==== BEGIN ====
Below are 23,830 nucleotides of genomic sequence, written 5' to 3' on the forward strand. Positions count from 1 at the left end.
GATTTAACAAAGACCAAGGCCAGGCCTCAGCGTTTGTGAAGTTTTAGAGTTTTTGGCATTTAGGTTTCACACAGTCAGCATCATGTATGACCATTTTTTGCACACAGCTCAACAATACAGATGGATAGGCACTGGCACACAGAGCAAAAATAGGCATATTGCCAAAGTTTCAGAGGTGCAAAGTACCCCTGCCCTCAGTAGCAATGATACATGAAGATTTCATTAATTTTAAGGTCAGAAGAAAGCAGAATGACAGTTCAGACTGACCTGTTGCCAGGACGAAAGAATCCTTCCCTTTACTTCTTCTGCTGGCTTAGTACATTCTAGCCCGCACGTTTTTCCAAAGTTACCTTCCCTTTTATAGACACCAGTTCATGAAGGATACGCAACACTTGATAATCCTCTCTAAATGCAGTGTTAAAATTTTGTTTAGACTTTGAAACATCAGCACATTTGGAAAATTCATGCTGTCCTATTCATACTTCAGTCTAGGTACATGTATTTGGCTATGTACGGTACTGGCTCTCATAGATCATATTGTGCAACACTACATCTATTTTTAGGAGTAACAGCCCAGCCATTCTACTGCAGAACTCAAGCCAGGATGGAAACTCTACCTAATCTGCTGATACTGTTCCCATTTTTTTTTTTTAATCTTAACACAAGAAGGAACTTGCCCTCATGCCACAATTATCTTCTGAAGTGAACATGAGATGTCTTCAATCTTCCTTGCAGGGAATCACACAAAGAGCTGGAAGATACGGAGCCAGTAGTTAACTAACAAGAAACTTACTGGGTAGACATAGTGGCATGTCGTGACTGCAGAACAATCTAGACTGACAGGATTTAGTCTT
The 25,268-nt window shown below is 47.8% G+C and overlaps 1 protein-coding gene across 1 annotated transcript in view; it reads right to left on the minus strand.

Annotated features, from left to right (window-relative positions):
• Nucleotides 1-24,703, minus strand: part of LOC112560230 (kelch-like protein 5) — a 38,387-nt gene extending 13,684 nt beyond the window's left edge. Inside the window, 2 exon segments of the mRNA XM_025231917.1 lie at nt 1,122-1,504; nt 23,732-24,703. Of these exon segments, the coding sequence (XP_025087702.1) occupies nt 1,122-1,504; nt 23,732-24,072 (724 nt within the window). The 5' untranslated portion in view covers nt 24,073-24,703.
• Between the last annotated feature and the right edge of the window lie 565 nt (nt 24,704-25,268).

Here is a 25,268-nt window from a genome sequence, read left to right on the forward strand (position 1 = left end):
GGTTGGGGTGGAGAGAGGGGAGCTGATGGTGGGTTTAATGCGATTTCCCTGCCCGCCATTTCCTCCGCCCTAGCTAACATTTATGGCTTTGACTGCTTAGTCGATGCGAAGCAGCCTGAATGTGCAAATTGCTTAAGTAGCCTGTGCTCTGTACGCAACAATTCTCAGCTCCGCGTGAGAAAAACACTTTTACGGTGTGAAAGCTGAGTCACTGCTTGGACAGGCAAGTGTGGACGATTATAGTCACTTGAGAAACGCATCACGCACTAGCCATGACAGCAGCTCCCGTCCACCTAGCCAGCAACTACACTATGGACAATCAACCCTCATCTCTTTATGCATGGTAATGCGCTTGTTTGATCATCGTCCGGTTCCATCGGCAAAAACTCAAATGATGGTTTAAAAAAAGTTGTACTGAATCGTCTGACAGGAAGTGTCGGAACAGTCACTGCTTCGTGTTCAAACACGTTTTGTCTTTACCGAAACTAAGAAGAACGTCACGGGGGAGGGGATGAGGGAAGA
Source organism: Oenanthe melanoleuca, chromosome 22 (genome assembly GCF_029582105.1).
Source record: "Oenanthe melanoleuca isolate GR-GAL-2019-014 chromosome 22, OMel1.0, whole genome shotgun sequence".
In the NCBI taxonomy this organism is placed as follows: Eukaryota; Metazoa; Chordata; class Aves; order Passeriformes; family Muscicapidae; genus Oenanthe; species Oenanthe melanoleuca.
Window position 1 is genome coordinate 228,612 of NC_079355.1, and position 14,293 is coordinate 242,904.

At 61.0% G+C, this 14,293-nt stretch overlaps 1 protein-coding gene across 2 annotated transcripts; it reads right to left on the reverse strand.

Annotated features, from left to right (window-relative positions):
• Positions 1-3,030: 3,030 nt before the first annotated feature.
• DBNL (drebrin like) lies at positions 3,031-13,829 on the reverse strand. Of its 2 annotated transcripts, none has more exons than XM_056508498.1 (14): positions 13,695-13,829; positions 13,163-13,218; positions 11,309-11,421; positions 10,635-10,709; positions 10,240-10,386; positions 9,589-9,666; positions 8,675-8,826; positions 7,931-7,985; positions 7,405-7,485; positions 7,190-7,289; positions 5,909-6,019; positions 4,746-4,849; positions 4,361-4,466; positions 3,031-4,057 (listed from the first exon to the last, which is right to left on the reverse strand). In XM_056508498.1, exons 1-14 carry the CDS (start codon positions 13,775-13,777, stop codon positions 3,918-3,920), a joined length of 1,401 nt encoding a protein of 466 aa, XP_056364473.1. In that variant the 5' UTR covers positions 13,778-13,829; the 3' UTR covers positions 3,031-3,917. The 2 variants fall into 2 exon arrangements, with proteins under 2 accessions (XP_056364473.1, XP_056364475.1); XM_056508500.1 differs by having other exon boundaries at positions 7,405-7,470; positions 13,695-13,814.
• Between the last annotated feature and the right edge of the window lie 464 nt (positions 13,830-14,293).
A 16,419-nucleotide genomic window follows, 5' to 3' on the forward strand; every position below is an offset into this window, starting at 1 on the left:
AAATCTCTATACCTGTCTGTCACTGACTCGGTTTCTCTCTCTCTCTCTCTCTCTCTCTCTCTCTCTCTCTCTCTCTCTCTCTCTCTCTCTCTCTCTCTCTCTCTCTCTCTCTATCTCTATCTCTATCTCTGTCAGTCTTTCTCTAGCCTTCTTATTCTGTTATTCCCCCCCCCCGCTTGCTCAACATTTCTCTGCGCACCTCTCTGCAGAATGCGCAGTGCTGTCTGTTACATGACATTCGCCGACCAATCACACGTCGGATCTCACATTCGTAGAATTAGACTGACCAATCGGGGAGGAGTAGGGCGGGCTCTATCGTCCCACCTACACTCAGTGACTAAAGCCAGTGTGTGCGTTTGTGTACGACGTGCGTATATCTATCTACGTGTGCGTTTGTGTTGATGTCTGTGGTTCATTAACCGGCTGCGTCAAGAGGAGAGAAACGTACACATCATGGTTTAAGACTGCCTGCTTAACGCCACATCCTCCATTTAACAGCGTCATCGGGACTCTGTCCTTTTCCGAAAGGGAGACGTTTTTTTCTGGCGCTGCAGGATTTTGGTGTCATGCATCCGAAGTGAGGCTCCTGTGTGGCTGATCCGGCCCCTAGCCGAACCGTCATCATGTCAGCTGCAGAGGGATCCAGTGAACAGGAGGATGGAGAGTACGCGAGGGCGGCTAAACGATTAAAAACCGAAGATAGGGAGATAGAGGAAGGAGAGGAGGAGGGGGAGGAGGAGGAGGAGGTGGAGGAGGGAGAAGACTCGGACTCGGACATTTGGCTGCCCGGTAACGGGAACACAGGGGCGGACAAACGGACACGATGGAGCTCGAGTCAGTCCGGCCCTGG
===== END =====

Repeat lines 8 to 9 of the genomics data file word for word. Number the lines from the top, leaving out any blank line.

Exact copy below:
GGTTGGGGTGGAGAGAGGGGAGCTGATGGTGGGTTTAATGCGATTTCCCTGCCCGCCATTTCCTCCGCCCTAGCTAACATTTATGGCTTTGACTGCTTAGTCGATGCGAAGCAGCCTGAATGTGCAAATTGCTTAAGTAGCCTGTGCTCTGTACGCAACAATTCTCAGCTCCGCGTGAGAAAAACACTTTTACGGTGTGAAAGCTGAGTCACTGCTTGGACAGGCAAGTGTGGACGATTATAGTCACTTGAGAAACGCATCACGCACTAGCCATGACAGCAGCTCCCGTCCACCTAGCCAGCAACTACACTATGGACAATCAACCCTCATCTCTTTATGCATGGTAATGCGCTTGTTTGATCATCGTCCGGTTCCATCGGCAAAAACTCAAATGATGGTTTAAAAAAAGTTGTACTGAATCGTCTGACAGGAAGTGTCGGAACAGTCACTGCTTCGTGTTCAAACACGTTTTGTCTTTACCGAAACTAAGAAGAACGTCACGGGGGAGGGGATGAGGGAAGA
Source organism: Oenanthe melanoleuca, chromosome 22 (genome assembly GCF_029582105.1).